Radioactive Iodine Precautions and Side Effects
There are both regulatory (by-law) and medical precautions to using radioactive iodine (RAI).
The regulatory precautions are regulated by each state. They dictate if treatment can be performed in the outpatient setting or if the patient needs to be admitted to the Hospital and placed under radioactive precautions. Prior to leaving the Hospital, the nuclear medicine department and your thyroid treatment team will discuss the precautions and review ways to decrease the side effects and risks of exposure after receiving radioactive iodine.
The medical precautions are for the caregiver and family as well as the patient. Since I-131 produces radiation, patients must do their best to avoid radiation exposure to others, particularly to pregnant women and small children. Medical precautions will be given to you during the "pre-ablation" or "pre-RAI treatment" appointment. These precautions are very specific and should be followed as closely as possible to reduce potential exposure to others and to decrease the likelihood of short- and long-term medical complications associated with RAI.
Side effects of RAI treatment
All medical treatments have side effects; RAI is no different. In previous years, the goal of therapy was to get rid of all thyroid cancer cells no matter the total dose of RAI. With increased awareness of the potential risks associated with RAI, the current approach attempts to more carefully balance the risks and benefits of treatment.
RAI therapy is associated with short- and long-term medical risks, including:
- Nausea within the first few hours of taking the dose (frequently managed with anti-nausea medication).
- Inflammation of the salivary glands. Symptoms usually include decreased production of saliva leading to a dry mouth (called “xerostomia”) and subsequent decreased taste as well as an increased risk of developing dental cavities. Strict dental hygiene with brushing, dental floss and fluoride mouthwash may help decrease the risk of cavities.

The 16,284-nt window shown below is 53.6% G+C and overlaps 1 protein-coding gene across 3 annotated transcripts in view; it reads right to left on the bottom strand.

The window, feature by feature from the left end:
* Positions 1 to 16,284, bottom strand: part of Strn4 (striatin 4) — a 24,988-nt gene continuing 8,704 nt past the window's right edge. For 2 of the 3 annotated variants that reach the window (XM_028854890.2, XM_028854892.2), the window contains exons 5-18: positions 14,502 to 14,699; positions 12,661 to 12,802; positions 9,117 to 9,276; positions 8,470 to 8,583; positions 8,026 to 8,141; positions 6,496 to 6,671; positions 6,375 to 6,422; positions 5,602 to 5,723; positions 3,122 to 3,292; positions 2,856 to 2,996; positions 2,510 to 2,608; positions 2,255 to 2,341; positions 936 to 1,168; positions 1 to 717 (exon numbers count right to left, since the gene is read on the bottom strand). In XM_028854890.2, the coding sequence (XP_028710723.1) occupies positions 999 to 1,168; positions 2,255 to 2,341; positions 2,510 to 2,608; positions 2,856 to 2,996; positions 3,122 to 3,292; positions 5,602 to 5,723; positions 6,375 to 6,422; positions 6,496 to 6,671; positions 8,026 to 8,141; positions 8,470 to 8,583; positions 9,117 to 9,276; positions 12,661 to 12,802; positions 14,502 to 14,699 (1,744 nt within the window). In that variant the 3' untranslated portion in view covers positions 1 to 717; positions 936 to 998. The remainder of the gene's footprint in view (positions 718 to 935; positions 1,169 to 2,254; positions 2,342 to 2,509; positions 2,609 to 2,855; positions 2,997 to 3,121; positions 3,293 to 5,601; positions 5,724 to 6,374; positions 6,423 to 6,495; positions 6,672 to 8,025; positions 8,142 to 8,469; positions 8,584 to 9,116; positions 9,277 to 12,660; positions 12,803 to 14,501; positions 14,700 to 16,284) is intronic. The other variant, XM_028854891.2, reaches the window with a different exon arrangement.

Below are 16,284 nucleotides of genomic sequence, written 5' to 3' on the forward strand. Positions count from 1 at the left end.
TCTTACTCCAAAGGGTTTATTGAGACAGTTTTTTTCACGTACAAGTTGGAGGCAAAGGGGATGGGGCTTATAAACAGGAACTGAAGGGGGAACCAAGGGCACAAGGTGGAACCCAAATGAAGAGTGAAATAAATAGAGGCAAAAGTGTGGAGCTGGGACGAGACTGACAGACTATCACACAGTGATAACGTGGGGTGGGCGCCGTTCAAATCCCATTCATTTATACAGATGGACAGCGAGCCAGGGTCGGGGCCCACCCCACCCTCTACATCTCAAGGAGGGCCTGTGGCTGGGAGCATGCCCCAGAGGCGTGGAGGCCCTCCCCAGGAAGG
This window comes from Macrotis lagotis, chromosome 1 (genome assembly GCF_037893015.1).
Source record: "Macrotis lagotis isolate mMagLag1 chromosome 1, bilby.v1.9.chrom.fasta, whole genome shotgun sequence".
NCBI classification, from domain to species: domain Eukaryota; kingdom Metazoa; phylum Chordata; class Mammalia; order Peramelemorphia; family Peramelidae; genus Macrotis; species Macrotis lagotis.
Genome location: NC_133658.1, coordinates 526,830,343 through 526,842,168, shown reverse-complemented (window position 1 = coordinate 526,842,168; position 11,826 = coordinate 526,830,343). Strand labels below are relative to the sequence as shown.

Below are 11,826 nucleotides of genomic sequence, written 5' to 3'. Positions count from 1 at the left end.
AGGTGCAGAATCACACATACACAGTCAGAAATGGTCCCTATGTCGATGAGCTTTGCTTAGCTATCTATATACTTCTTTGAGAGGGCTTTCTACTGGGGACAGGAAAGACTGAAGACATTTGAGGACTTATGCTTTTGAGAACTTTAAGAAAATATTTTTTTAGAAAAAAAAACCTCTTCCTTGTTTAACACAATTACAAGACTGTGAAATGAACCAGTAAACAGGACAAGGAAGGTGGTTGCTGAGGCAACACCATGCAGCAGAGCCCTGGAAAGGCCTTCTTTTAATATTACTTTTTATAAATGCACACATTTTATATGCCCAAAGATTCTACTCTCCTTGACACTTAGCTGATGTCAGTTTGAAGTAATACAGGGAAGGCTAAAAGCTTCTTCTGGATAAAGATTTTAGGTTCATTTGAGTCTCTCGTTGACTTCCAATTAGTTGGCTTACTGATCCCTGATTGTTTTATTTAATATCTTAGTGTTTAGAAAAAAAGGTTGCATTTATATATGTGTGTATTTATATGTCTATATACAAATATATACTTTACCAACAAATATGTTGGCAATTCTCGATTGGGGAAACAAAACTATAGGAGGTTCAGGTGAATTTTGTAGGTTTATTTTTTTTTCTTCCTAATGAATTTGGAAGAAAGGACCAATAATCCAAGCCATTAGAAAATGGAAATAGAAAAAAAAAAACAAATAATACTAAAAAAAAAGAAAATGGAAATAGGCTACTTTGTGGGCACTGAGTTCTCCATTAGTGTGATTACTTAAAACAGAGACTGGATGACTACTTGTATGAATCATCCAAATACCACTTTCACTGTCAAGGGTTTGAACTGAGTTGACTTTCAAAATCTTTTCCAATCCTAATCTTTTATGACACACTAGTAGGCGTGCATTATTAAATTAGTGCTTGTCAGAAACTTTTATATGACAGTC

- Permanent salivary gland problems may occur in up to 15 percent of patients. The use of sour candy or lemon juice, starting 24 hours after RAI dosing, along with vigorous hydration for three to five days may help protect the salivary glands as well as ensure that the RAI is cleared from non-thyroid cells as quickly as possible.
- Decreased lung function in patients with a history of thyroid cancer that has metastasized to the lungs. This change may be due to the presence of the cancer or a side effect of the RAI treatment. Pulmonary function testing (PFT) should be followed for all patients with a history of papillary thyroid cancer (PTC) that has spread to the lungs.
- Temporary or permanent decrease in blood cell counts.
- Increased lifetime risk of developing second, non-thyroid cancers in patients exposed to RAI compared to those who were not, to include cancers of the blood system (leukemia), salivary gland, urinary system, gastrointestinal and others.
- Special concerns for women:
- Temporary menstrual irregularities have been reported in up to 17 percent of females under the age of 40 years, 65 percent of whom were treated with a single dose of RAI. For patients interested in starting a family, there does not appear to be an increase in infertility or birth defects in pregnancies after RAI. However, it is recommended to avoid conception during the year after a large RAI dose to decrease the chances of a miscarriage.
- Special concerns for men:
- In boys who have completed puberty, there may be a temporary increase in one of the hormones that regulates the function of the testes (follicle stimulating hormone; FSH). For the majority, this is temporary and will be unnoticed except for the blood test abnormality. However, several doses of RAI may lead to decreased sperm counts and temporary infertility. Testosterone production is generally not affected. Males should avoid attempts at conception for at least four months after RAI treatment. Sperm banking may be recommended for patients who are expected to need several doses of RAI for thyroid cancer.
The Pediatric Thyroid Center at CHOP is committed to determining which patients will or will not benefit from RAI therapy. You, the patient and family, are important members of the treatment team. Be informed and be involved. Know the risks and the benefits of the treatment being recommended and the expertise of the center providing your care. The potential risks of complications decrease if you receive care in a center dedicated to the care of pediatric patients with thyroid disease.
Ongoing care and research at CHOP
Learn about our commitment to thyroid disease research and finding new treatments.